review by Elias Savada, 17 January 2003

In director-writer Coline Serreau's digital feature Chaos, French men are cinematic pond scum. No, it's not a Gallic-specific concept, per se, just happenstance that the filmmaker practices her craft on that part of the planet, where she gave birth in 1985 to the original Three Men and a Cradle (for which a sequel, 18 Years Later, is in production under her direction). As it turns out, men as a universal group are considerably worse off by the final reel. Women, a heretofore subservient gender in the Islamic and bourgeois worlds as depicted in this subtly humorous melodrama, are fully inclined to drain the stagnant, phallic waters from their lives, put the sting of a Dixie Chick or two back in their lives, and bask in their own gloriously feminist spotlight. You won't hear Helen Reddy pontificating on the soundtrack, but here is one film where women invincibly roar.

The utterly middle class life of businessman Paul Vidal (Vincent Lindon) and his compliant wife Hélène (Catherine Frot) becomes unraveled in the streets of Paris one weekend when an already badly beaten woman, begging for her life, is rebuffed by the callous husband and his seemingly indifferent spouse. He instinctively locks the car doors rather than give aid. After viewing the bloody assault by three fleet-footed thugs, Paul asks for a tissue, exits his vehicle and tends to his blood-spattered windshield, a glass that could have provided safety to the battered victim laying nearby. The couple and their apathy flee the scene as the police approach, Paul opting for a fresh car washing rather than heeding Hélène's plea to telephone for an ambulance.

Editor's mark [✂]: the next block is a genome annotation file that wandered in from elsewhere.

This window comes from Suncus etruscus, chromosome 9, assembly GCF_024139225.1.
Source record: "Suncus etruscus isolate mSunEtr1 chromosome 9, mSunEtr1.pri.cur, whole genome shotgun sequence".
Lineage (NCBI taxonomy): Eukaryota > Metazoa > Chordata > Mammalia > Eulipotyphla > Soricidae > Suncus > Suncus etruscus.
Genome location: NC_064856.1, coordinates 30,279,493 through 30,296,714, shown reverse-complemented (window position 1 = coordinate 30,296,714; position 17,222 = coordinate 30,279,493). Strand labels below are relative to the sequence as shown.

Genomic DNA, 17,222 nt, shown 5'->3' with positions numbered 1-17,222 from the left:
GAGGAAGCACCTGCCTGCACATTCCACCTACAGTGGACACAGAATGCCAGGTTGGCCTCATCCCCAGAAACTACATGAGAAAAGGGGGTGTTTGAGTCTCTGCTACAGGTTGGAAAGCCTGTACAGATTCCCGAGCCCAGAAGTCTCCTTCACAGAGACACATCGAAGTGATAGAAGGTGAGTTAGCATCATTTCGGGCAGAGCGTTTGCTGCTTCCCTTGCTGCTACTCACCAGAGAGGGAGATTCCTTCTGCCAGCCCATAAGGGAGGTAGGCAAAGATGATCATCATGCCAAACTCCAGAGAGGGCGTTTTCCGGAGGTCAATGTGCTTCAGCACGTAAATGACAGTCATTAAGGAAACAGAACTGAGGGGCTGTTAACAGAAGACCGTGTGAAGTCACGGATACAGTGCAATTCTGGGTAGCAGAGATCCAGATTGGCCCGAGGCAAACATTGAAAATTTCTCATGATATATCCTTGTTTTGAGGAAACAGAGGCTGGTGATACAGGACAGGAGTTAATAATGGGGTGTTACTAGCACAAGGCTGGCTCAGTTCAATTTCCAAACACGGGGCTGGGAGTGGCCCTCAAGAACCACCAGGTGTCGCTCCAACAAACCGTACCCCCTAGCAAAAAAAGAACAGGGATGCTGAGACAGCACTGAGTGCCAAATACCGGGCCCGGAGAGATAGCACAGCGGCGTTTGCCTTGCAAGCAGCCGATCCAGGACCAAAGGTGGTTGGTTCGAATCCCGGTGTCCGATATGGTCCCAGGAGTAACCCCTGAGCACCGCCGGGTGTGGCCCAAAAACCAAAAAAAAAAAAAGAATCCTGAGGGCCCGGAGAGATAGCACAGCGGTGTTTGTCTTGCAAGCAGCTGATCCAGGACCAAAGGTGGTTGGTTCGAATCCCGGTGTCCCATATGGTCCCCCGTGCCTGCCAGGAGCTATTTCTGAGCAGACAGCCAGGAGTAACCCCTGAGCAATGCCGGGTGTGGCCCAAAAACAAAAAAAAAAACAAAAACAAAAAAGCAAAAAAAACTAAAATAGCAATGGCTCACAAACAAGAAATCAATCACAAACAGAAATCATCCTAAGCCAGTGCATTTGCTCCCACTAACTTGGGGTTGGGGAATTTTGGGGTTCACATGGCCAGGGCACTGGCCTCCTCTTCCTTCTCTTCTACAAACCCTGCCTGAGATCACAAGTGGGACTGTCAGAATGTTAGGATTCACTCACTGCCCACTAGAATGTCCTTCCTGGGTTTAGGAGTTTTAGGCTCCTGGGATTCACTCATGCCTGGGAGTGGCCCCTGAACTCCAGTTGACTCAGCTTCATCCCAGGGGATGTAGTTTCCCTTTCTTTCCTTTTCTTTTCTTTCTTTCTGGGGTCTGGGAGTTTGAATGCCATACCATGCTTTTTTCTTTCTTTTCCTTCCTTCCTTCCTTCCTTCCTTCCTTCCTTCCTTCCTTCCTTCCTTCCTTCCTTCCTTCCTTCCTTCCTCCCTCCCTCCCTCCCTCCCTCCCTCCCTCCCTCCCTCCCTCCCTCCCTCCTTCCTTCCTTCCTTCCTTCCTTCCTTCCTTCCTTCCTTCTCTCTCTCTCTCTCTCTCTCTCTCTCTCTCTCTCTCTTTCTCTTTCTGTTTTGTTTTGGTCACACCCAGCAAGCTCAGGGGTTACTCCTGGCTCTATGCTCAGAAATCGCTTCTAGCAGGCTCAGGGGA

In their frantic professional/personal world, the Vidals have no place for such unwanted accidents. He has his business to run, she's an obedient worker, wife, and mother to their ne'er-do-well son Fabrice (Aurélien Wiik). When Paul's mother (Line Renaud) arrives for her annual visit, Paul has no time for her either, rebuffing her with lies. Of course, Hélène endures the same evasive treatment from her son and his two-timing lifestyle.

Such is the unsporting "like father, like son" thread that Serreau drives into her audience with all the wry, satirical subtlety of a sledgehammer. Without reason, Hélène finds her conscience and tracks down the injured woman, who we learn through her well-scripted but excessively voiced-over back story, is a serious-minded, financial-savvy, high-priced call girl who has suffered years of torture and rape, kicked a smack habit, scammed a rich, old Swiss geezer and, briefly, her sadistic pimps, of hundreds of millions of dollars. Full circle, she ends up fleeing in fear for her life and being nearly run down by a car in Paris. This middle portion is the weakest part of the film, that perhaps would have been better served by repeating certain elements from a different point of view, as done in Run, Lola, Run or Doug Liman's Go.